Upon arriving, the Czar looks out and sees the flying ship, but he is far from happy to see that his daughter will be marrying a peasant. He decides to present the Fool with challenges that will run the Fool off and leave the Czar with the flying ship. Of course, each challenge plays to the strength of one or more of the Companions, and the Fool ultimately bests the Czar, marrying the princess. The last page tells us that the princess and the Fool fall madly in love, the Czar and Czarina think very highly of their son-in-law, and the Fool becomes a very clever man.

I’ve always been a bit thrown off by that ending; when you call someone a Fool, I never think of them as smart. I suppose he could be a savant, or maybe he just needed some guidance and education to become an enlightened man. Perhaps he wasn’t a fool at all, and was just a very kind, naive man who thought the best of everyone, and Fool was a bit of a misnomer. Yes, I think I like that one.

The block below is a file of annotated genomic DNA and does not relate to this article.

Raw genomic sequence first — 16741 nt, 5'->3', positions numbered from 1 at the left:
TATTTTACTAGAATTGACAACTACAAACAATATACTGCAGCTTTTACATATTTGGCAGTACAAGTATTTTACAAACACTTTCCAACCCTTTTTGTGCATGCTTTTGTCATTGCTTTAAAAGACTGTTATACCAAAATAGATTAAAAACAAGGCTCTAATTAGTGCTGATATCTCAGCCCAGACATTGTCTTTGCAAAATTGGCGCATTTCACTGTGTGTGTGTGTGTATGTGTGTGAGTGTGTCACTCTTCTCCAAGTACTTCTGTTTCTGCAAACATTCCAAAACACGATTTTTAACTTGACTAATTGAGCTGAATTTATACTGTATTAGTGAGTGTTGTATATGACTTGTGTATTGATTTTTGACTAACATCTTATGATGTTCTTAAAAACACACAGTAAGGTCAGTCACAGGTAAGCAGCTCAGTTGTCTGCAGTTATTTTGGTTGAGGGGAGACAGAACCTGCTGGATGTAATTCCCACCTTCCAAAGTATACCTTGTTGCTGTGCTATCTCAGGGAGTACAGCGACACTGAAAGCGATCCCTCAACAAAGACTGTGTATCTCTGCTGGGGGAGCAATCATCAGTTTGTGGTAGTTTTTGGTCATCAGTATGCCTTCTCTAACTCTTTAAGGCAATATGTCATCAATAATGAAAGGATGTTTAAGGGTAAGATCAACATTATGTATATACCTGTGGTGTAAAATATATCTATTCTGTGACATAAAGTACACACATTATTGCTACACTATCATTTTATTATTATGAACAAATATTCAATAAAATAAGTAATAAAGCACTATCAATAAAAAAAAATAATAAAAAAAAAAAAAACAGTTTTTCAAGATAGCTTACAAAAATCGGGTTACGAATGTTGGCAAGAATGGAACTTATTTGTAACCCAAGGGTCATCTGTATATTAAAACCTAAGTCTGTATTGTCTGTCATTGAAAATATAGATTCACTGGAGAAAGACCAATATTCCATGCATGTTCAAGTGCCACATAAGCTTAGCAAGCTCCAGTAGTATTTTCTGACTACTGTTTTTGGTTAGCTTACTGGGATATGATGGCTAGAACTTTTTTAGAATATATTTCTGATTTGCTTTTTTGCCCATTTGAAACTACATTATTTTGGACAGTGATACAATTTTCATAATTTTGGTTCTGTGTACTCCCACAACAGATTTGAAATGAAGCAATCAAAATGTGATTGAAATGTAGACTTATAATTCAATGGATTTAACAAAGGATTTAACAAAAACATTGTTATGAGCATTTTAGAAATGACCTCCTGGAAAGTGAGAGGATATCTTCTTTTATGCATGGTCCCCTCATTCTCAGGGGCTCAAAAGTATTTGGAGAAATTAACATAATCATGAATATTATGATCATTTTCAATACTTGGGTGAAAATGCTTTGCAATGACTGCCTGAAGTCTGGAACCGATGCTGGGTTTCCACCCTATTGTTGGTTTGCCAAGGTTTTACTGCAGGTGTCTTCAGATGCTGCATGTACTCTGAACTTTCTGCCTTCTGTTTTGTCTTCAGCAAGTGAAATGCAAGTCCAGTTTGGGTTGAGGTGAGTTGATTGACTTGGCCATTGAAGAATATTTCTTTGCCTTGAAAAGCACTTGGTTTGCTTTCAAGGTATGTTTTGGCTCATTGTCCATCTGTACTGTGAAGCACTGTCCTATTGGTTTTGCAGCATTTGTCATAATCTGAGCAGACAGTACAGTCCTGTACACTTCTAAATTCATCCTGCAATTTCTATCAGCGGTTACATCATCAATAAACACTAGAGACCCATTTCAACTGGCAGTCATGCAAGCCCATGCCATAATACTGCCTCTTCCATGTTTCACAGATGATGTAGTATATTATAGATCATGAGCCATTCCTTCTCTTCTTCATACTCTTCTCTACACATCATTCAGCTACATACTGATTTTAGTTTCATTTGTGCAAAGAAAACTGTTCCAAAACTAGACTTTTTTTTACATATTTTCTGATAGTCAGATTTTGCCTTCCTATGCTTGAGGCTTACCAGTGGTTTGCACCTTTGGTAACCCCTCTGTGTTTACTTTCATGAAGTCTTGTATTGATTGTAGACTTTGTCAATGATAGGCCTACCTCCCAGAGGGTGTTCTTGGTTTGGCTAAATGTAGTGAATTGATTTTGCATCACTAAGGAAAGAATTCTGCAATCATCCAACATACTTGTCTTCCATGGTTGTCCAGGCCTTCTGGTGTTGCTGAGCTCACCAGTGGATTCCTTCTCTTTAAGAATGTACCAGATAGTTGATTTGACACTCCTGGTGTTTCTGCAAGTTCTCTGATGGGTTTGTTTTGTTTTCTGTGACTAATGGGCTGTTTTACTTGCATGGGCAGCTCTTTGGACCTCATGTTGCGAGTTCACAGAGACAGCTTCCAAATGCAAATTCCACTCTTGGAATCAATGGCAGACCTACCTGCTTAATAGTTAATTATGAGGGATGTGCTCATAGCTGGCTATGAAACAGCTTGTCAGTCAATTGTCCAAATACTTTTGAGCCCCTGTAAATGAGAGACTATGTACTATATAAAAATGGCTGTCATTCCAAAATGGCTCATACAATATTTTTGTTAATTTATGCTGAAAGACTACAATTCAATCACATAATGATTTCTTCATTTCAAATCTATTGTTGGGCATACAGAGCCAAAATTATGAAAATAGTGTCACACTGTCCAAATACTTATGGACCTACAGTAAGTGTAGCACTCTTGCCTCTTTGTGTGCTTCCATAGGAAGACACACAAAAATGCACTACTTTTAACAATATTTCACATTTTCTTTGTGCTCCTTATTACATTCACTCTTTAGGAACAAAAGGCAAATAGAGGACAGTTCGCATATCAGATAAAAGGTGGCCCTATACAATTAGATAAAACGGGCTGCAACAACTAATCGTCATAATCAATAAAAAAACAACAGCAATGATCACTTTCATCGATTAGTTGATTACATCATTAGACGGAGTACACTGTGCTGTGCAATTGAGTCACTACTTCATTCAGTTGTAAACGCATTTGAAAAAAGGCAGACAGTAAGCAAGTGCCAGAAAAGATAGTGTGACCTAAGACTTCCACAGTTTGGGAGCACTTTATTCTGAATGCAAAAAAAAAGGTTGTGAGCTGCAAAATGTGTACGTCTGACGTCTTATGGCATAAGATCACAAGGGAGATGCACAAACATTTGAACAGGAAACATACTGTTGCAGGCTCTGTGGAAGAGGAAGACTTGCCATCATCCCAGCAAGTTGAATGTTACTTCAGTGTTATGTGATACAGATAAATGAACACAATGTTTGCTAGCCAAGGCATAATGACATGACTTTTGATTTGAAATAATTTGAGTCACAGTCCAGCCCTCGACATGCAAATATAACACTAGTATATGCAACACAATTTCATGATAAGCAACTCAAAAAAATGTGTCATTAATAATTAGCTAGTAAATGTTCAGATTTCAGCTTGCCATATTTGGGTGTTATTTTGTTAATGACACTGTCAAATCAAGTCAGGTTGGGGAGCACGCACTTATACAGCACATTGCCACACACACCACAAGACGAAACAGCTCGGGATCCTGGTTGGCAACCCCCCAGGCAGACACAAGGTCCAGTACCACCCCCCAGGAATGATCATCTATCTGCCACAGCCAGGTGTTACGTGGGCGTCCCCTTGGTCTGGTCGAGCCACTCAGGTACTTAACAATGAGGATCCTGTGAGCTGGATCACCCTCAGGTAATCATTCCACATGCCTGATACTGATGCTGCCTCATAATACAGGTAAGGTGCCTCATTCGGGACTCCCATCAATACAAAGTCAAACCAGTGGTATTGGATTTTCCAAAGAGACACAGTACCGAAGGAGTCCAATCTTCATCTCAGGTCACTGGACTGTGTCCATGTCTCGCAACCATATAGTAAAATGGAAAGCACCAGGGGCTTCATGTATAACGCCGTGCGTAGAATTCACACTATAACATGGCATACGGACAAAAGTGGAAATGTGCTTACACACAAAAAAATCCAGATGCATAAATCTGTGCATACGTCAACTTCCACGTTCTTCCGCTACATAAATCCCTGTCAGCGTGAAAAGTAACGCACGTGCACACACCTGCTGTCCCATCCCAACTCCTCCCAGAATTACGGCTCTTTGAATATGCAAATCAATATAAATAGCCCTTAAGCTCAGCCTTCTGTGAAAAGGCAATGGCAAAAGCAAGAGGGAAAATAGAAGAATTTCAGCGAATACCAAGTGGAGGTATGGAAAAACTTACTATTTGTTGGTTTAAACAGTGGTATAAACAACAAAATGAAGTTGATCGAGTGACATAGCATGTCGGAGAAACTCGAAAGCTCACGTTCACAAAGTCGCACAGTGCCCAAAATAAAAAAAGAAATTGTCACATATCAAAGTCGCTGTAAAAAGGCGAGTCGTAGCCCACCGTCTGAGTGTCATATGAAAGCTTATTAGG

The Fool of the World and the Flying Ship is a Caldecott Award Winner. The pictures are interesting for kids; it certainly has a distinctive feel. I remember the pictures as well as I remember the text, and while I don’t think the art is spectacular, it does have a folksy, Eastern-European feel, which fits with the text very well. They are simple illustrations with bright colours. There is never a page without action; in almost every page there is someone walking, or flying. It gives this long book an pace and keeps the children’s attention grabbed.

Suggested Ages: 5-9

Archie Comics

Comics are a touchy subject with parents. Kids love them; parents view them as beneath the reading level/intellect of their child.

A word to you, parents: never worry about your child’s reading level, so long as they are reading. I’m not saying don’t push or encourage them, but if they enjoy reading comics, don’t freak out. Comics are still valuable in their own way.